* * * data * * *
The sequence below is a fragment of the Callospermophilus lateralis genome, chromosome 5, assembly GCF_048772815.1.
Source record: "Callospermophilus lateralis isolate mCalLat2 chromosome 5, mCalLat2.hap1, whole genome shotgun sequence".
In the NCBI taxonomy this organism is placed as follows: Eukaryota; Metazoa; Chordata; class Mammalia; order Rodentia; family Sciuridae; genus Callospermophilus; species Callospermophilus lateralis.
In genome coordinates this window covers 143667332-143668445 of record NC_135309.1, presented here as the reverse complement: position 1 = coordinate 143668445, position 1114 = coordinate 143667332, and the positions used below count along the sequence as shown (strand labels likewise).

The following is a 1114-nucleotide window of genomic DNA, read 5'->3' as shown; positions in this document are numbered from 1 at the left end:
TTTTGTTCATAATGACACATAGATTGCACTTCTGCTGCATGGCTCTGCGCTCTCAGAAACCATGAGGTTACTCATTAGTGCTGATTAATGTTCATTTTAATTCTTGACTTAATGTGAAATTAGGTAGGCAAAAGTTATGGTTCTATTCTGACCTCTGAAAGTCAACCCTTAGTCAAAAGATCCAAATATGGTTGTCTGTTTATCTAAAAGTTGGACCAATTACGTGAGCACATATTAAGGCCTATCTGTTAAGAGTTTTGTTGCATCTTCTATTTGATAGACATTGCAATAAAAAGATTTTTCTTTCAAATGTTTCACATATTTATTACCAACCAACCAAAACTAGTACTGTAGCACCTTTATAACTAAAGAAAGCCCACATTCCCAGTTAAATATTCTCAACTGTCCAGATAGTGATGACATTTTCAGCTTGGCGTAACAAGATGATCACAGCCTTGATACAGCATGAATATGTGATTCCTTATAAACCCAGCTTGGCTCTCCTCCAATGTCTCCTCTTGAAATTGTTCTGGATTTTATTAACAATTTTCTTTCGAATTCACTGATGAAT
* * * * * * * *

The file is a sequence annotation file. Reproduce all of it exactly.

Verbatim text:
The sequence below is a fragment of the Callospermophilus lateralis genome, chromosome 5, assembly GCF_048772815.1.
Source record: "Callospermophilus lateralis isolate mCalLat2 chromosome 5, mCalLat2.hap1, whole genome shotgun sequence".
In the NCBI taxonomy this organism is placed as follows: Eukaryota; Metazoa; Chordata; class Mammalia; order Rodentia; family Sciuridae; genus Callospermophilus; species Callospermophilus lateralis.
In genome coordinates this window covers 143667332-143668445 of record NC_135309.1, presented here as the reverse complement: position 1 = coordinate 143668445, position 1114 = coordinate 143667332, and the positions used below count along the sequence as shown (strand labels likewise).

The following is a 1114-nucleotide window of genomic DNA, read 5'->3' as shown; positions in this document are numbered from 1 at the left end:
TTTTGTTCATAATGACACATAGATTGCACTTCTGCTGCATGGCTCTGCGCTCTCAGAAACCATGAGGTTACTCATTAGTGCTGATTAATGTTCATTTTAATTCTTGACTTAATGTGAAATTAGGTAGGCAAAAGTTATGGTTCTATTCTGACCTCTGAAAGTCAACCCTTAGTCAAAAGATCCAAATATGGTTGTCTGTTTATCTAAAAGTTGGACCAATTACGTGAGCACATATTAAGGCCTATCTGTTAAGAGTTTTGTTGCATCTTCTATTTGATAGACATTGCAATAAAAAGATTTTTCTTTCAAATGTTTCACATATTTATTACCAACCAACCAAAACTAGTACTGTAGCACCTTTATAACTAAAGAAAGCCCACATTCCCAGTTAAATATTCTCAACTGTCCAGATAGTGATGACATTTTCAGCTTGGCGTAACAAGATGATCACAGCCTTGATACAGCATGAATATGTGATTCCTTATAAACCCAGCTTGGCTCTCCTCCAATGTCTCCTCTTGAAATTGTTCTGGATTTTATTAACAATTTTCTTTCGAATTCACTGATGAAT